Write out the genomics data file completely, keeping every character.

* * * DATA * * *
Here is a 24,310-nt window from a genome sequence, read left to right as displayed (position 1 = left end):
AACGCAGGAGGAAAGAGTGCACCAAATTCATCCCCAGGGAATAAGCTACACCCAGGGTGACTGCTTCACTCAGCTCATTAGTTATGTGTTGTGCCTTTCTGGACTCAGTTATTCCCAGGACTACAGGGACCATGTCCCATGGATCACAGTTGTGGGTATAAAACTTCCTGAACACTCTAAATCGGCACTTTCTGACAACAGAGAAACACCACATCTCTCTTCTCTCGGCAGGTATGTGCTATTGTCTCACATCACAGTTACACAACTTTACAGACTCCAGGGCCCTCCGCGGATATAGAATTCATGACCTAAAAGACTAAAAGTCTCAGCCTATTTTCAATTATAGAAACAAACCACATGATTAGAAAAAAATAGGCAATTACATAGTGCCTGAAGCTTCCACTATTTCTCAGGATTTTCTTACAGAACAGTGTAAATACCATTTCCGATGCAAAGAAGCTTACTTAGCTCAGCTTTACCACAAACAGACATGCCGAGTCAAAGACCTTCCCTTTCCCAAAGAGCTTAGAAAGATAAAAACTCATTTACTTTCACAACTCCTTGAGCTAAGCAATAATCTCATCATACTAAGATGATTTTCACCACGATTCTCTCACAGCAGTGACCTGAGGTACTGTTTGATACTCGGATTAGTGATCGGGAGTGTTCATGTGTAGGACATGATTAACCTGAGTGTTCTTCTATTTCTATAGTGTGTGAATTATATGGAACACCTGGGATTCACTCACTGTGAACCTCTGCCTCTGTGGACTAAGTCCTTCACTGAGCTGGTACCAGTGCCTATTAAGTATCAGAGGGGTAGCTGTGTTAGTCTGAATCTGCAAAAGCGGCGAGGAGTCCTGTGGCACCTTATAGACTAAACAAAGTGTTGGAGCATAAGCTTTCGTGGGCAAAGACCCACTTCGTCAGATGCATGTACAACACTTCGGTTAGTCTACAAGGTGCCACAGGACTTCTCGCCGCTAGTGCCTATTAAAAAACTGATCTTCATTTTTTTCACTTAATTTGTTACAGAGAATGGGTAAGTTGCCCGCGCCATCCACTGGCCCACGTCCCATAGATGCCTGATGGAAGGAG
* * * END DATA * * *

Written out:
Here is a 24,310-nt window from a genome sequence, read left to right as displayed (position 1 = left end):
AACGCAGGAGGAAAGAGTGCACCAAATTCATCCCCAGGGAATAAGCTACACCCAGGGTGACTGCTTCACTCAGCTCATTAGTTATGTGTTGTGCCTTTCTGGACTCAGTTATTCCCAGGACTACAGGGACCATGTCCCATGGATCACAGTTGTGGGTATAAAACTTCCTGAACACTCTAAATCGGCACTTTCTGACAACAGAGAAACACCACATCTCTCTTCTCTCGGCAGGTATGTGCTATTGTCTCACATCACAGTTACACAACTTTACAGACTCCAGGGCCCTCCGCGGATATAGAATTCATGACCTAAAAGACTAAAAGTCTCAGCCTATTTTCAATTATAGAAACAAACCACATGATTAGAAAAAAATAGGCAATTACATAGTGCCTGAAGCTTCCACTATTTCTCAGGATTTTCTTACAGAACAGTGTAAATACCATTTCCGATGCAAAGAAGCTTACTTAGCTCAGCTTTACCACAAACAGACATGCCGAGTCAAAGACCTTCCCTTTCCCAAAGAGCTTAGAAAGATAAAAACTCATTTACTTTCACAACTCCTTGAGCTAAGCAATAATCTCATCATACTAAGATGATTTTCACCACGATTCTCTCACAGCAGTGACCTGAGGTACTGTTTGATACTCGGATTAGTGATCGGGAGTGTTCATGTGTAGGACATGATTAACCTGAGTGTTCTTCTATTTCTATAGTGTGTGAATTATATGGAACACCTGGGATTCACTCACTGTGAACCTCTGCCTCTGTGGACTAAGTCCTTCACTGAGCTGGTACCAGTGCCTATTAAGTATCAGAGGGGTAGCTGTGTTAGTCTGAATCTGCAAAAGCGGCGAGGAGTCCTGTGGCACCTTATAGACTAAACAAAGTGTTGGAGCATAAGCTTTCGTGGGCAAAGACCCACTTCGTCAGATGCATGTACAACACTTCGGTTAGTCTACAAGGTGCCACAGGACTTCTCGCCGCTAGTGCCTATTAAAAAACTGATCTTCATTTTTTTCACTTAATTTGTTACAGAGAATGGGTAAGTTGCCCGCGCCATCCACTGGCCCACGTCCCATAGATGCCTGATGGAAGGAG